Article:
The real estate sales year for single-family homes in Wilton ended on a positive note Dec. 31, 2016, at which time a total of $195.32 million in single- family sales had accumulated, up 6.2% from $183.84 million the previous year.
However, data provided by the Mid-Fairfield Association of Realtors shows that condominium sales did not fare as well for the year in Wilton. Condo sales dropped to $9.8 million, a 9.5% decrease from $10.9 million in 2015.
The fourth quarter, the so-called first part of winter, in which sales are traditionally sluggish, picked up considerably. Single-family home sales volume stood at $47.9 million, up 59.9% from $29.9 million the previous fourth quarter, and condos came in at $1.6 million, up a whopping 144.4% from $650,000 the previous fourth quarter.
The total number of homes sold in 2016 was 223, up from 207 the year before. The average sale price was $875,894, down from $888,110, which showed weakness in asking prices despite more sales in the market in general. Also, data showed it took longer to sell a home in 2016, with an average 132 days on the market, compared with 117 in 2015.
The lowest-priced sale was $250,000. The highest- priced sale was $5.9 million.
The average list price was $914,817, nearly $1 million, according to the data.
Condo sales were up in units, at 28 units for the year compared with 26 units in 2015, but it took longer to sell those units, with an average 94 days in 2016 compared with 88 days in 2015.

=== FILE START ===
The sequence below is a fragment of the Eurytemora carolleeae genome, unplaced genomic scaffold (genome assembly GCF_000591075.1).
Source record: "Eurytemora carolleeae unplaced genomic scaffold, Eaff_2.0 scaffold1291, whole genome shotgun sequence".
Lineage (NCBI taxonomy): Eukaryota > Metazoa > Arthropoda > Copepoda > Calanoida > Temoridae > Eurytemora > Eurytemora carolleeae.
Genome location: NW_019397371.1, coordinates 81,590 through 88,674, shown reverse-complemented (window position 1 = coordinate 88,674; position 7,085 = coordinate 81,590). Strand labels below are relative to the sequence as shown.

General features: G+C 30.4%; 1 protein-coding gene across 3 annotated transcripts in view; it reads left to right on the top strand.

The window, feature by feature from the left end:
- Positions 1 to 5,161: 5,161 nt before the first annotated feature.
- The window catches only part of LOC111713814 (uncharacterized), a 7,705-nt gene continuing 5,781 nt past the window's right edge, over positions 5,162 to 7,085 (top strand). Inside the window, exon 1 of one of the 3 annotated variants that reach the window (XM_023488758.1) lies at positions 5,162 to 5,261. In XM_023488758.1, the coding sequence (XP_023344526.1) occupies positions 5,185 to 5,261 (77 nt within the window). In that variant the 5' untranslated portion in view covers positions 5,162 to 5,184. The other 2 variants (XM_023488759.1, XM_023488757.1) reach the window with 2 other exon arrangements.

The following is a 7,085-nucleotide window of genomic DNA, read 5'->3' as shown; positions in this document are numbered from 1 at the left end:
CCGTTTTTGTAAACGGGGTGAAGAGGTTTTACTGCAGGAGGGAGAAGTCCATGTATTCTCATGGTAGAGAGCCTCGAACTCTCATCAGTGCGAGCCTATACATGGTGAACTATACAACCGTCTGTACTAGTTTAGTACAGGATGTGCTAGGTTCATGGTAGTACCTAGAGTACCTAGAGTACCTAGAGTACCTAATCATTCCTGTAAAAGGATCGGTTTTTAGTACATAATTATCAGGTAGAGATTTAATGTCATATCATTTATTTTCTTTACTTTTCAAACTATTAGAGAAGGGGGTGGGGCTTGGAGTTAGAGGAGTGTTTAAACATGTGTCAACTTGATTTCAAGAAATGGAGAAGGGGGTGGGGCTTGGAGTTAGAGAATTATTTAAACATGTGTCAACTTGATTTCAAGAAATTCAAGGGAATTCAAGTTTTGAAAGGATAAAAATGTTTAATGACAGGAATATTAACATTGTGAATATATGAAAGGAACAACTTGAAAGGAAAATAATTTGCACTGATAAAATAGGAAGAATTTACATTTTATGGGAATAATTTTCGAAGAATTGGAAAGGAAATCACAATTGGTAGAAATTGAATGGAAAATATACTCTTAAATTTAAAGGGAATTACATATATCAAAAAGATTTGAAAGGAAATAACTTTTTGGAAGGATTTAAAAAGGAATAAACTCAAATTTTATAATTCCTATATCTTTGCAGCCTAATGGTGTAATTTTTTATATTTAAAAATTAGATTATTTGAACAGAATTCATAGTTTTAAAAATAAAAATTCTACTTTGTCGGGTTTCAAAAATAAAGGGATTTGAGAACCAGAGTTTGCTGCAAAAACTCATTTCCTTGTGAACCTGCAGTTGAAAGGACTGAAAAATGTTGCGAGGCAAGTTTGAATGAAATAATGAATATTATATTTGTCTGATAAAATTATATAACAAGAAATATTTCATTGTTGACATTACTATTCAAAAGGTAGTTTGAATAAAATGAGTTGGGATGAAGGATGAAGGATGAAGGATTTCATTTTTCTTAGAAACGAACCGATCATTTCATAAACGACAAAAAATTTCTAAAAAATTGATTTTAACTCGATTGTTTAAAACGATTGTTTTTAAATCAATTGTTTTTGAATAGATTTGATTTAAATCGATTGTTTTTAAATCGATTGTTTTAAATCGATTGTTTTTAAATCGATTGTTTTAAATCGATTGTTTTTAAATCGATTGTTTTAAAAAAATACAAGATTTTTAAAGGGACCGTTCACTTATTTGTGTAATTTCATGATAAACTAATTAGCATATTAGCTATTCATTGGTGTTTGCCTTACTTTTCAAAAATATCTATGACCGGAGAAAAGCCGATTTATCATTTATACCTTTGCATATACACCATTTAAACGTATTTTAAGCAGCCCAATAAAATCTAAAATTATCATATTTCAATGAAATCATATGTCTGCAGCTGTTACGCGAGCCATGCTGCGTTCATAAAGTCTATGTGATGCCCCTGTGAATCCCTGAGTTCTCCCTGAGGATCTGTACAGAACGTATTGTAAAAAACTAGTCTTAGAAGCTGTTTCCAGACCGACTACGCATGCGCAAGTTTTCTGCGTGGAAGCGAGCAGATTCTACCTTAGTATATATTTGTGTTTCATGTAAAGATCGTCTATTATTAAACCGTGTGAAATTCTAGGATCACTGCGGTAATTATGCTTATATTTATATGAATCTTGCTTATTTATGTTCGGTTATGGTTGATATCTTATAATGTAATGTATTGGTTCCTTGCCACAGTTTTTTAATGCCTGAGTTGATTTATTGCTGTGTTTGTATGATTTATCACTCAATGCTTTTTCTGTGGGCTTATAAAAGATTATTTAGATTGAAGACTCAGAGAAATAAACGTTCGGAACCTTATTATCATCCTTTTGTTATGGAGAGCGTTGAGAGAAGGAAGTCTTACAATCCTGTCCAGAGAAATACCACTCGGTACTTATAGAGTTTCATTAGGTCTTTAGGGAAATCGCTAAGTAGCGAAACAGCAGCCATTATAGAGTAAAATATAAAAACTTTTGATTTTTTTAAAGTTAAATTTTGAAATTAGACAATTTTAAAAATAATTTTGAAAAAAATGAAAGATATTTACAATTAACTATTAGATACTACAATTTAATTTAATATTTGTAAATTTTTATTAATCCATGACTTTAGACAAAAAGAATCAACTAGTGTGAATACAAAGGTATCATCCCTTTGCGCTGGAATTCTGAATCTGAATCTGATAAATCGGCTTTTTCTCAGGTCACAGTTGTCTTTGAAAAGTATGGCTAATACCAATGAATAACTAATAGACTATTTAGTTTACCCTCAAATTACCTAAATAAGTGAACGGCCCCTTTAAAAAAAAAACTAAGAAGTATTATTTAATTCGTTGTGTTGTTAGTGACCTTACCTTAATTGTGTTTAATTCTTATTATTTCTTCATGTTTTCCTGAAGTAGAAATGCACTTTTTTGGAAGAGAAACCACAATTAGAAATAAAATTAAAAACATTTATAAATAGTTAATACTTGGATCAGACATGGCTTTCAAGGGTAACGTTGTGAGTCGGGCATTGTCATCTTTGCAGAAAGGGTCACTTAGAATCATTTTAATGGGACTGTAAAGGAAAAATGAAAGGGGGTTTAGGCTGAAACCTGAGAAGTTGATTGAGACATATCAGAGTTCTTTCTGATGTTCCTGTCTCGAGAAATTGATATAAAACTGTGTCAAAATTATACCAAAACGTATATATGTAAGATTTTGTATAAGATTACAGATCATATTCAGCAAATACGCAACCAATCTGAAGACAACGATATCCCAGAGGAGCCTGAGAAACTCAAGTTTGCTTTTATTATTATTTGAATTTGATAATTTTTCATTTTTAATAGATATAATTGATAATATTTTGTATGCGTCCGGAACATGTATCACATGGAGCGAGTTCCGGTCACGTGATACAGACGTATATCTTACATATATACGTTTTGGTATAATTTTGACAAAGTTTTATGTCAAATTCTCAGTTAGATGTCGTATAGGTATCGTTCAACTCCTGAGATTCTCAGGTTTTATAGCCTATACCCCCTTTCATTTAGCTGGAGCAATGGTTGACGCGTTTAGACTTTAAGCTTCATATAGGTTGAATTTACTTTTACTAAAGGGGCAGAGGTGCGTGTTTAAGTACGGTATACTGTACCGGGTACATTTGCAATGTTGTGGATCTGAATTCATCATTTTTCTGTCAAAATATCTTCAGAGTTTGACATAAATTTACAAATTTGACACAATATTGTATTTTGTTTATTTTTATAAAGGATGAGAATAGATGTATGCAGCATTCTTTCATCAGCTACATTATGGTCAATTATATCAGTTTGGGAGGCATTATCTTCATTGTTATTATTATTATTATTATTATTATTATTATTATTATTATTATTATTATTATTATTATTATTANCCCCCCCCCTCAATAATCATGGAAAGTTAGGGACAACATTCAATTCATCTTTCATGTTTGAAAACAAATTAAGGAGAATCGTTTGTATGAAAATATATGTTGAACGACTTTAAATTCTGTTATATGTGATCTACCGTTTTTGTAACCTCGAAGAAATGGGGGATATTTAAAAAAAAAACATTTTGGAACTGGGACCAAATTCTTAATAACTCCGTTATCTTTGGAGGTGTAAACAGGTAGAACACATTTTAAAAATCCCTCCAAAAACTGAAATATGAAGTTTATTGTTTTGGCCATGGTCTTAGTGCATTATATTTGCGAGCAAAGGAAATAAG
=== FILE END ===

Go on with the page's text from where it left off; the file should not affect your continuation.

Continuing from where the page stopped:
What is happening is that the months surrounding presidential elections are known to present changes in the real estate market, said Peg Koellmer, president of the association and principal broker at, and owner of, Realty Seven in Wilton.
“Interest rates are starting to inch up and we had a lot of inventory with long market times,” Koeller said. “The inventory’s absorption rate was at about 19.5 per month for the spring market. Going into the last quarter we had 240 active listings. Buyers feel it’s a great time to buy because they feel they can negotiate a better deal.”
There are currently 144 active listings, much less than the last quarter. The drop in inventory represents many homeowners taking their homes off the market for the holidays in addition to those that sold during that active fourth quarter.
“I’m feeling really good about 2017. I am hopeful that with continuing job growth, stable interest rates, and more millennials reaching their prime buying years that we should be on solid footing,” Koellmer said.
Donna Williams, of William Pitt Sotheby’s, said people were more motivated at the end of the year to sell and buy.
”And people were concerned about interest rates,” Williams said.
The market responded nicely to the election cycle being over, Williams said.
“Sales were up around 3% to 4% from from 2015 to 2016. All indications are that they will continue to rise,” Williams said.